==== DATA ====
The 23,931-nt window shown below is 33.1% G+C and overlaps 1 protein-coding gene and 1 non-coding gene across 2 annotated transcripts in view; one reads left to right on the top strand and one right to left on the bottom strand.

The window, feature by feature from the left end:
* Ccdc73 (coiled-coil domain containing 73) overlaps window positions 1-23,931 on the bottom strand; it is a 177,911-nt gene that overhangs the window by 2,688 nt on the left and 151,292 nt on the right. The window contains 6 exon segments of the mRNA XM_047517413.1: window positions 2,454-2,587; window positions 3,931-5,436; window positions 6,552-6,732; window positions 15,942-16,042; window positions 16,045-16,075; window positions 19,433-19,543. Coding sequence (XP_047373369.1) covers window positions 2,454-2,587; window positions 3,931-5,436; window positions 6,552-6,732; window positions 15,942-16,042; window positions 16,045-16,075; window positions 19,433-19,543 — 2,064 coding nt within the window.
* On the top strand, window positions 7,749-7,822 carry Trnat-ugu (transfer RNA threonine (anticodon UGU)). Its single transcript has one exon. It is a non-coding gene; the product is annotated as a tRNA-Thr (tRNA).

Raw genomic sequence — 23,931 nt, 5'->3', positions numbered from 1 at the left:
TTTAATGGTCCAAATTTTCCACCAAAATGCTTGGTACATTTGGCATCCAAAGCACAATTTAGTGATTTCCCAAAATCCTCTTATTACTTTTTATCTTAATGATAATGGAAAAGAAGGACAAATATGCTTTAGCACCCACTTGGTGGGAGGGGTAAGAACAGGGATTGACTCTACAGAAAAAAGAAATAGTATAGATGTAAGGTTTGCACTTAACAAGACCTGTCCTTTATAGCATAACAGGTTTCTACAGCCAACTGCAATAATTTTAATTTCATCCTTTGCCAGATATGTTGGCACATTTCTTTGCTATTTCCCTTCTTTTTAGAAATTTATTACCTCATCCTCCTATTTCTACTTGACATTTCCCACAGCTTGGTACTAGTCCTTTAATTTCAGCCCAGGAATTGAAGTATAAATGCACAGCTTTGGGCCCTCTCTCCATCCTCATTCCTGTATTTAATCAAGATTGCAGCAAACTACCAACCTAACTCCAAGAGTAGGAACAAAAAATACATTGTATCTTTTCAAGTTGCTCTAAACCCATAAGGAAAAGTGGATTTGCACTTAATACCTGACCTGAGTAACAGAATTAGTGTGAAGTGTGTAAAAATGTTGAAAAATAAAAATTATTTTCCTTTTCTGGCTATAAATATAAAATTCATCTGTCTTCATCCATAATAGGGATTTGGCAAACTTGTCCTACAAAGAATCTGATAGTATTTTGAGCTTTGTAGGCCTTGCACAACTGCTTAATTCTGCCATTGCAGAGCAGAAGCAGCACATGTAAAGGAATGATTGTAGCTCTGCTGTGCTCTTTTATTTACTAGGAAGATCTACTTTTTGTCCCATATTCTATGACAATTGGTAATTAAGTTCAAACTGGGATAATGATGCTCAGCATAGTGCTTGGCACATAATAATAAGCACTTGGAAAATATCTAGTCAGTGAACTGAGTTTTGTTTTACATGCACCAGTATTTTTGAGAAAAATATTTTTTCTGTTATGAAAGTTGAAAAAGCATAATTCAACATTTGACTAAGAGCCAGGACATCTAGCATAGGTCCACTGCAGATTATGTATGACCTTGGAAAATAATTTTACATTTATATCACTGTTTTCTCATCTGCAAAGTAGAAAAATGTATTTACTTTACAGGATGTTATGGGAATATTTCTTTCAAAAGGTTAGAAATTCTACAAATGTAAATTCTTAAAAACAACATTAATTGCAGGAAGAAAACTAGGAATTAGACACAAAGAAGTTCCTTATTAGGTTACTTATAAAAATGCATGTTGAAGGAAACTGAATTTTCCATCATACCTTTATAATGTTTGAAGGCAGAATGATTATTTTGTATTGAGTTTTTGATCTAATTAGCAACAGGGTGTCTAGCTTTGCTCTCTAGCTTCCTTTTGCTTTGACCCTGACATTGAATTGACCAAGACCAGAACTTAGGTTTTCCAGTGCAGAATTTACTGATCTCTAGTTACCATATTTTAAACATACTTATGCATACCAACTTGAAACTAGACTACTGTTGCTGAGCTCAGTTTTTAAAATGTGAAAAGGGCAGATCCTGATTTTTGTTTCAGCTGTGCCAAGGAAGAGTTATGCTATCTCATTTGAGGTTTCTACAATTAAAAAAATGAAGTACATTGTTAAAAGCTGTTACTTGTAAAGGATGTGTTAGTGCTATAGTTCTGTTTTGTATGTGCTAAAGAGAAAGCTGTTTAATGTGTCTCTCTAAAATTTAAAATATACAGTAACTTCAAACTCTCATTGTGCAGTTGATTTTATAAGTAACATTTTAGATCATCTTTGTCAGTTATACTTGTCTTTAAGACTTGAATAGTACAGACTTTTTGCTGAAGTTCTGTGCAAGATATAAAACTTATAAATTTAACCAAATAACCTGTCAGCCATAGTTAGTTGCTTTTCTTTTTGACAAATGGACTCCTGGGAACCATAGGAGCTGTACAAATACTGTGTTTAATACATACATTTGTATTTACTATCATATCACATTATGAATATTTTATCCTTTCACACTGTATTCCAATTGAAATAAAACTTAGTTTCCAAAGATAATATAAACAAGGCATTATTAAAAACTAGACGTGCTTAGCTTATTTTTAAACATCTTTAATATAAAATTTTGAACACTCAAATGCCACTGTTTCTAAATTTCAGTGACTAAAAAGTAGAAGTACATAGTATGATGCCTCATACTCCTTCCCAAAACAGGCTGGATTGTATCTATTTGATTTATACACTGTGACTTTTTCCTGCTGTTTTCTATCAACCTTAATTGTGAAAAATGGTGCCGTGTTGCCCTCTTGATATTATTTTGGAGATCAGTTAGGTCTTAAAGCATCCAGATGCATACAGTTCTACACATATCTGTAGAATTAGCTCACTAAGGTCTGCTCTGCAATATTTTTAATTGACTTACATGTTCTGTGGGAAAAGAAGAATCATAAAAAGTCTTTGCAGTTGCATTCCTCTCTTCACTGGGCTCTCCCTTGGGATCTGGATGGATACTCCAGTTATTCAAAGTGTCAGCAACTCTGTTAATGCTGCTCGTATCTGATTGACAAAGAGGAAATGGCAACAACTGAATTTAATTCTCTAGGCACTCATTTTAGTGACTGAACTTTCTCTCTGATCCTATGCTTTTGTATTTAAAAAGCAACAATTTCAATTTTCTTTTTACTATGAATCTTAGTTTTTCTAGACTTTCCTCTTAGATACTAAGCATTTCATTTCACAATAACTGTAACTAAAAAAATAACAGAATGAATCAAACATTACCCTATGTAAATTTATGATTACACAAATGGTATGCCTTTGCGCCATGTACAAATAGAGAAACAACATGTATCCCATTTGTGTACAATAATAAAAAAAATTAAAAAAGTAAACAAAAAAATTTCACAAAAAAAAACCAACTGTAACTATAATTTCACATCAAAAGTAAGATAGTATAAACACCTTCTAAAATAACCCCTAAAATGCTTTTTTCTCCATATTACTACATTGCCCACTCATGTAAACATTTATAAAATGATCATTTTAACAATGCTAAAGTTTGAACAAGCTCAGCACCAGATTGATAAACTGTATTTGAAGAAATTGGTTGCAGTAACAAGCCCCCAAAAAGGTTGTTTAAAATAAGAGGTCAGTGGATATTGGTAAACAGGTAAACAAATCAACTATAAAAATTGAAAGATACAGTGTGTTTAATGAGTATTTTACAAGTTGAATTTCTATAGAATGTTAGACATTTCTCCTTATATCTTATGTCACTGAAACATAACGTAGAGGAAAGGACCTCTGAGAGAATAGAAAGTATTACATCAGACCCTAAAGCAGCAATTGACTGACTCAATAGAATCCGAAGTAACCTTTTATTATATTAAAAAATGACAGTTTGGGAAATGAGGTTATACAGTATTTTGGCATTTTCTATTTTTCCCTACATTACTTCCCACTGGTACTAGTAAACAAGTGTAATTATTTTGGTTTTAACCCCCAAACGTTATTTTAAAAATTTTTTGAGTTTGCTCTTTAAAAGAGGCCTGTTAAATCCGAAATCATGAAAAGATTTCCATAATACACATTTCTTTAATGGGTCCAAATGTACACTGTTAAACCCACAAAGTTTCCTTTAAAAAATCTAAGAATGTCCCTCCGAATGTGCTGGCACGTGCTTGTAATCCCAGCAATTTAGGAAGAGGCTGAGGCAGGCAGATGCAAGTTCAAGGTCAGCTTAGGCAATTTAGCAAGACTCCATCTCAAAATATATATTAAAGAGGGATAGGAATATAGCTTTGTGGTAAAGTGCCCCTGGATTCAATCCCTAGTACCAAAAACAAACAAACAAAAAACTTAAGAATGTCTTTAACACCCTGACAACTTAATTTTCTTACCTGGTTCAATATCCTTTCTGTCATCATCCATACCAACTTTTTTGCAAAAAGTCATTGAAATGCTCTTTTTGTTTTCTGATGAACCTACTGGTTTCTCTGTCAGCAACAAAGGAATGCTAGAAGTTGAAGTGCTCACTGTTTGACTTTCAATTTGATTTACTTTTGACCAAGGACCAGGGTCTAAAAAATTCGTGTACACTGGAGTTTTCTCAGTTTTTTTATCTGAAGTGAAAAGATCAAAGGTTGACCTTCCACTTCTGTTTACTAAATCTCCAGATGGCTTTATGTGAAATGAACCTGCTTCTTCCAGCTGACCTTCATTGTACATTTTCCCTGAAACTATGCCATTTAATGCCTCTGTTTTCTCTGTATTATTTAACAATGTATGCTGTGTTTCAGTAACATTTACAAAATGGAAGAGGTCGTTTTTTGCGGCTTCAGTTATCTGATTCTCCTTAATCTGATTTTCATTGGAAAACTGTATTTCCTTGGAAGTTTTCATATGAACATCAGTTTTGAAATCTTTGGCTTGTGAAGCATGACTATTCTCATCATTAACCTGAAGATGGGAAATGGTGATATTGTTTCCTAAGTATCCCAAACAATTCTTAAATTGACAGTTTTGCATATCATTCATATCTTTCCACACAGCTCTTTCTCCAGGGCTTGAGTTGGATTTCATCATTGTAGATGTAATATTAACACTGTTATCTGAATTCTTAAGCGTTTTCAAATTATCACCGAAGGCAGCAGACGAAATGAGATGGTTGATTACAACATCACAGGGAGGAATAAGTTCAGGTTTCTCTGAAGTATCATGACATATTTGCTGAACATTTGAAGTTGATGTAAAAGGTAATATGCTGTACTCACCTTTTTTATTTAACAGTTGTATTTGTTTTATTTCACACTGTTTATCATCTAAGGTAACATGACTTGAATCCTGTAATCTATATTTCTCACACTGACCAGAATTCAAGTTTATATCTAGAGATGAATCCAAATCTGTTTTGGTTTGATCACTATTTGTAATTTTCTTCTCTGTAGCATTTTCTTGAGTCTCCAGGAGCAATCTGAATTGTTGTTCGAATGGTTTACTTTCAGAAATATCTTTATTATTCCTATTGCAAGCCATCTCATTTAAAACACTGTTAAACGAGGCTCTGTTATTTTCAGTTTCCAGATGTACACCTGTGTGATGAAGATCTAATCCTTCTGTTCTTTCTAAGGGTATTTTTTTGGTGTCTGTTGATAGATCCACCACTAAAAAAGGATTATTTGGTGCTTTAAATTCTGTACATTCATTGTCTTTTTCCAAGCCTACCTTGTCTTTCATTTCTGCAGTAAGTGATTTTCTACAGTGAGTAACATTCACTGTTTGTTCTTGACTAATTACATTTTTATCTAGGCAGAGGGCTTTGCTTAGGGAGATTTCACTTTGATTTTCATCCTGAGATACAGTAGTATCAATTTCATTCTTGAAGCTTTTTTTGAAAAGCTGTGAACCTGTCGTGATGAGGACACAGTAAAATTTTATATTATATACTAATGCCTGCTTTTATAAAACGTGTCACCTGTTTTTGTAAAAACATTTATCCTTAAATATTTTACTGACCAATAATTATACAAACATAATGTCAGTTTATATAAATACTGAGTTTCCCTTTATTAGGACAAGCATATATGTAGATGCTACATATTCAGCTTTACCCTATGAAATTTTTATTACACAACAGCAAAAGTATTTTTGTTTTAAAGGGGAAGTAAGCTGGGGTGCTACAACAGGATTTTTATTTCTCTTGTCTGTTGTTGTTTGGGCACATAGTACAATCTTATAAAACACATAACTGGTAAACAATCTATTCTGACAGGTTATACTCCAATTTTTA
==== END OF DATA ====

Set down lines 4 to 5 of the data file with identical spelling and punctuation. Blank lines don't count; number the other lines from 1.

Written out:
* On the top strand, window positions 7,749-7,822 carry Trnat-ugu (transfer RNA threonine (anticodon UGU)). Its single transcript has one exon. It is a non-coding gene; the product is annotated as a tRNA-Thr (tRNA).

Raw genomic sequence — 23,931 nt, 5'->3', positions numbered from 1 at the left: